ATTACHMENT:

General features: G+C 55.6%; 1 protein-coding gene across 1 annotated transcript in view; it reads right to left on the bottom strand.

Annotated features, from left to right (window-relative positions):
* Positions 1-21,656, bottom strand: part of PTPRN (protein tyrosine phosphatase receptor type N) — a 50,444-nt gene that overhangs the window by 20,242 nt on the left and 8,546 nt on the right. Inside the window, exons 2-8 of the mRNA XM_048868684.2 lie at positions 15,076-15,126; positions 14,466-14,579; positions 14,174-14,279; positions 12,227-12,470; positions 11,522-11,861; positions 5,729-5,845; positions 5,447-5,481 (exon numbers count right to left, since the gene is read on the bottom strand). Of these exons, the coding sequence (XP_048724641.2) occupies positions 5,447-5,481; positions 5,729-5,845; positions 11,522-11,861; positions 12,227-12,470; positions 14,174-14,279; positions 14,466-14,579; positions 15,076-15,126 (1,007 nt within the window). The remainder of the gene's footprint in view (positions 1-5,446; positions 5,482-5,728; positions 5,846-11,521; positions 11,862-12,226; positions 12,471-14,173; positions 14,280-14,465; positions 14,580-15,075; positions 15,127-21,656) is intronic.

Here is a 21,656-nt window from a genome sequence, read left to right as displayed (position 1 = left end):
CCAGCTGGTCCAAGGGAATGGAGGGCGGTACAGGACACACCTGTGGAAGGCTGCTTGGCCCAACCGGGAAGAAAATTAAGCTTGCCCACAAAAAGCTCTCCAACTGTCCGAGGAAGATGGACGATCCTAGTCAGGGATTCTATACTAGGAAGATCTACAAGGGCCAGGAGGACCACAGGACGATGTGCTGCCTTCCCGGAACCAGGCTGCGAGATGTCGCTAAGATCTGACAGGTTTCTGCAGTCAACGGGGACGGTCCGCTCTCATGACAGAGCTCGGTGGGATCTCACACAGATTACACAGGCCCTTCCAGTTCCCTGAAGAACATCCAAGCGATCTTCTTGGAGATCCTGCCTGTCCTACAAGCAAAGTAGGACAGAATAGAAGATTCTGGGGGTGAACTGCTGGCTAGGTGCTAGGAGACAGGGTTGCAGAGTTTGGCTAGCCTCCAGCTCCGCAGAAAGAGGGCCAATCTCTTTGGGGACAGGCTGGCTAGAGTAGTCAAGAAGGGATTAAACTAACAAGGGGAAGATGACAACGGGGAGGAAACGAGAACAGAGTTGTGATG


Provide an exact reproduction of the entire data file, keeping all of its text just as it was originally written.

General features: G+C 55.6%; 1 protein-coding gene across 1 annotated transcript in view; it reads right to left on the bottom strand.

Annotated features, from left to right (window-relative positions):
* Positions 1-21,656, bottom strand: part of PTPRN (protein tyrosine phosphatase receptor type N) — a 50,444-nt gene that overhangs the window by 20,242 nt on the left and 8,546 nt on the right. Inside the window, exons 2-8 of the mRNA XM_048868684.2 lie at positions 15,076-15,126; positions 14,466-14,579; positions 14,174-14,279; positions 12,227-12,470; positions 11,522-11,861; positions 5,729-5,845; positions 5,447-5,481 (exon numbers count right to left, since the gene is read on the bottom strand). Of these exons, the coding sequence (XP_048724641.2) occupies positions 5,447-5,481; positions 5,729-5,845; positions 11,522-11,861; positions 12,227-12,470; positions 14,174-14,279; positions 14,466-14,579; positions 15,076-15,126 (1,007 nt within the window). The remainder of the gene's footprint in view (positions 1-5,446; positions 5,482-5,728; positions 5,846-11,521; positions 11,862-12,226; positions 12,471-14,173; positions 14,280-14,465; positions 14,580-15,075; positions 15,127-21,656) is intronic.

Here is a 21,656-nt window from a genome sequence, read left to right as displayed (position 1 = left end):
CCAGCTGGTCCAAGGGAATGGAGGGCGGTACAGGACACACCTGTGGAAGGCTGCTTGGCCCAACCGGGAAGAAAATTAAGCTTGCCCACAAAAAGCTCTCCAACTGTCCGAGGAAGATGGACGATCCTAGTCAGGGATTCTATACTAGGAAGATCTACAAGGGCCAGGAGGACCACAGGACGATGTGCTGCCTTCCCGGAACCAGGCTGCGAGATGTCGCTAAGATCTGACAGGTTTCTGCAGTCAACGGGGACGGTCCGCTCTCATGACAGAGCTCGGTGGGATCTCACACAGATTACACAGGCCCTTCCAGTTCCCTGAAGAACATCCAAGCGATCTTCTTGGAGATCCTGCCTGTCCTACAAGCAAAGTAGGACAGAATAGAAGATTCTGGGGGTGAACTGCTGGCTAGGTGCTAGGAGACAGGGTTGCAGAGTTTGGCTAGCCTCCAGCTCCGCAGAAAGAGGGCCAATCTCTTTGGGGACAGGCTGGCTAGAGTAGTCAAGAAGGGATTAAACTAACAAGGGGAAGATGACAACGGGGAGGAAACGAGAACAGAGTTGTGATG